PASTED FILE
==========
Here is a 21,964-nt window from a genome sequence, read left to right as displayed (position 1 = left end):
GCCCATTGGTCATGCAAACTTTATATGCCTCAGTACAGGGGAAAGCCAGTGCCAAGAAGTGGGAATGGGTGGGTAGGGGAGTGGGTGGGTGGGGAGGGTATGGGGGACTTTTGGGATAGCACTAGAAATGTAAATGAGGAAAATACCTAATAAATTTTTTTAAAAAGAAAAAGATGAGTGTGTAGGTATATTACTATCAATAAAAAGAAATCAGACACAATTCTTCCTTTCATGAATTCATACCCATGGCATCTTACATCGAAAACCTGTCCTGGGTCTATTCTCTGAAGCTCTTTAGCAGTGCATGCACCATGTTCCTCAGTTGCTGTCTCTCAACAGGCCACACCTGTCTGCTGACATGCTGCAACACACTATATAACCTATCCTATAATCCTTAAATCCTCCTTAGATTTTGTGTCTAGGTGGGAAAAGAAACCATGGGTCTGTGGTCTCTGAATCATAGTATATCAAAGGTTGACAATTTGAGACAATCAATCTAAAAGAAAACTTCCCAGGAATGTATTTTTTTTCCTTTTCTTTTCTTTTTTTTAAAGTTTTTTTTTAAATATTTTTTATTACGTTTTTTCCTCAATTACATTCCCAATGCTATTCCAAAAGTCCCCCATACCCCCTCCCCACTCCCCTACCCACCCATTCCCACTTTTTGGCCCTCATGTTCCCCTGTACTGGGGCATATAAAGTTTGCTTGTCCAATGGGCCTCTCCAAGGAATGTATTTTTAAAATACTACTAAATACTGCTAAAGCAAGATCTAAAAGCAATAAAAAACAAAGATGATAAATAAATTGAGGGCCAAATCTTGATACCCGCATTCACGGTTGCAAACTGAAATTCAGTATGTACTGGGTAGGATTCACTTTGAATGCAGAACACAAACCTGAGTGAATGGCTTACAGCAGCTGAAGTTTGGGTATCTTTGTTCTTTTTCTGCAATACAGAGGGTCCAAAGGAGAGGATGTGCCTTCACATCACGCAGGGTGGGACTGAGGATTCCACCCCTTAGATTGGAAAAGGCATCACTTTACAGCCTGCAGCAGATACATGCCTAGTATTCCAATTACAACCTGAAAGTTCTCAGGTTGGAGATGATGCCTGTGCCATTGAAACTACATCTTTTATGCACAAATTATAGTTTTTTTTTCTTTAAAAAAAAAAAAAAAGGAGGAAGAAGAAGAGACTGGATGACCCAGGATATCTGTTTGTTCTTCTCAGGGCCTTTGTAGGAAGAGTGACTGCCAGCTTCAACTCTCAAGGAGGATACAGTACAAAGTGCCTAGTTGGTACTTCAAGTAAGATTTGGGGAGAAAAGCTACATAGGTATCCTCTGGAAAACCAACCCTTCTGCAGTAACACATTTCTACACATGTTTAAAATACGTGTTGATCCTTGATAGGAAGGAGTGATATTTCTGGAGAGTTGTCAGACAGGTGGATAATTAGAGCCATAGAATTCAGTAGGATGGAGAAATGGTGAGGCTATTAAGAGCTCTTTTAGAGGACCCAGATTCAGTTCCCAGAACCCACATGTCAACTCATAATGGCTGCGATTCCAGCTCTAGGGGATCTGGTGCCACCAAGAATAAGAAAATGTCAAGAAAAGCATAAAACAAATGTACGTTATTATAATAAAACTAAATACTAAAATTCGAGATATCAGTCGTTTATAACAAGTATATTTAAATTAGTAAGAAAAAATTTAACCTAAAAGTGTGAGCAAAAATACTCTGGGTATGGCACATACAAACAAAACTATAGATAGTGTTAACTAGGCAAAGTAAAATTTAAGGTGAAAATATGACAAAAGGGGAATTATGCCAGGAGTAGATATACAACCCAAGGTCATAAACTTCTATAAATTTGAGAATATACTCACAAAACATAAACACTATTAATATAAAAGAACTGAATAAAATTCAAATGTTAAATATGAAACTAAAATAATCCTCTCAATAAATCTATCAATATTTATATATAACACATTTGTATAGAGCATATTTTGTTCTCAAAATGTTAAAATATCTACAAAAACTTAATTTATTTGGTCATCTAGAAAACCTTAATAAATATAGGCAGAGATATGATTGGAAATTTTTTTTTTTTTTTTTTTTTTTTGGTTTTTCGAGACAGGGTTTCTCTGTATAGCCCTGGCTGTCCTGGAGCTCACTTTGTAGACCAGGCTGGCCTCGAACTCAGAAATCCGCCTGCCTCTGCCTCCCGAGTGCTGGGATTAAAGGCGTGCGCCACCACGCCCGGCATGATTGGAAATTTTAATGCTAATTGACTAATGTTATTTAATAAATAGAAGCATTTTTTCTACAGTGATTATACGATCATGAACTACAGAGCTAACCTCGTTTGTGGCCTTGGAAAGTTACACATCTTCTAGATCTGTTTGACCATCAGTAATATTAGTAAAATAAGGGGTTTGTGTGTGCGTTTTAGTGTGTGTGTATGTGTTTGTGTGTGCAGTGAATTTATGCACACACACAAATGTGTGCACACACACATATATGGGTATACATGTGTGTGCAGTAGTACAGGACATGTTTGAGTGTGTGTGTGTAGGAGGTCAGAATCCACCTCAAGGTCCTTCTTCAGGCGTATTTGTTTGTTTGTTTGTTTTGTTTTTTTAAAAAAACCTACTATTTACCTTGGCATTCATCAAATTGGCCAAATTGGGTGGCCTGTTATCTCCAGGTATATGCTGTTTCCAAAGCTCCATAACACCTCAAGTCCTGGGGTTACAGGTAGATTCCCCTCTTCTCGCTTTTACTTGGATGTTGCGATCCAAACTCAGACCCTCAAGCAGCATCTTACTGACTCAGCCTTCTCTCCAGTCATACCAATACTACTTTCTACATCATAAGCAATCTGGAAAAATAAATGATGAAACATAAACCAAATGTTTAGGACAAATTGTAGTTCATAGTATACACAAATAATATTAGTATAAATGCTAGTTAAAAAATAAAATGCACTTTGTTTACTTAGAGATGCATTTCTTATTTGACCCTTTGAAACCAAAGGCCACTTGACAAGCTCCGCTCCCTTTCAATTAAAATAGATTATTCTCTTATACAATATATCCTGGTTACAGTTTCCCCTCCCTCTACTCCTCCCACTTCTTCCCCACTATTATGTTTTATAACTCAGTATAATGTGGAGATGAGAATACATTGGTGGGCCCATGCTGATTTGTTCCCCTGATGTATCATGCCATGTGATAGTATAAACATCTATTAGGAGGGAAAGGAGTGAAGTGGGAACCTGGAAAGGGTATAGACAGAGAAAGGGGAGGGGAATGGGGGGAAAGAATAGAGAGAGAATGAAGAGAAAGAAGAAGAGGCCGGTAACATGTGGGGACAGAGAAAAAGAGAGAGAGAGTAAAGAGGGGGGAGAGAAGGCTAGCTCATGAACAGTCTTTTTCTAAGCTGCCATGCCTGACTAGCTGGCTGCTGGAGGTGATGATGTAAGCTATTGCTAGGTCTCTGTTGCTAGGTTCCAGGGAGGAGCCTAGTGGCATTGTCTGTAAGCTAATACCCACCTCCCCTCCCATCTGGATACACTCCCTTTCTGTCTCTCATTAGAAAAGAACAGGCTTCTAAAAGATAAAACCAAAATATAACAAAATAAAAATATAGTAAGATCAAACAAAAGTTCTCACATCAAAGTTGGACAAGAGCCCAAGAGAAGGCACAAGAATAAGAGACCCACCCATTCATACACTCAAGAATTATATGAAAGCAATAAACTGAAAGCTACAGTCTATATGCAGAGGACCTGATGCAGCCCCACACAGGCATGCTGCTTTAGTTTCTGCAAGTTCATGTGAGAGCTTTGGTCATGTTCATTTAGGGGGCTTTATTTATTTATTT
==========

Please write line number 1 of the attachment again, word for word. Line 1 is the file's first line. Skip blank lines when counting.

Here is a 21,964-nt window from a genome sequence, read left to right as displayed (position 1 = left end):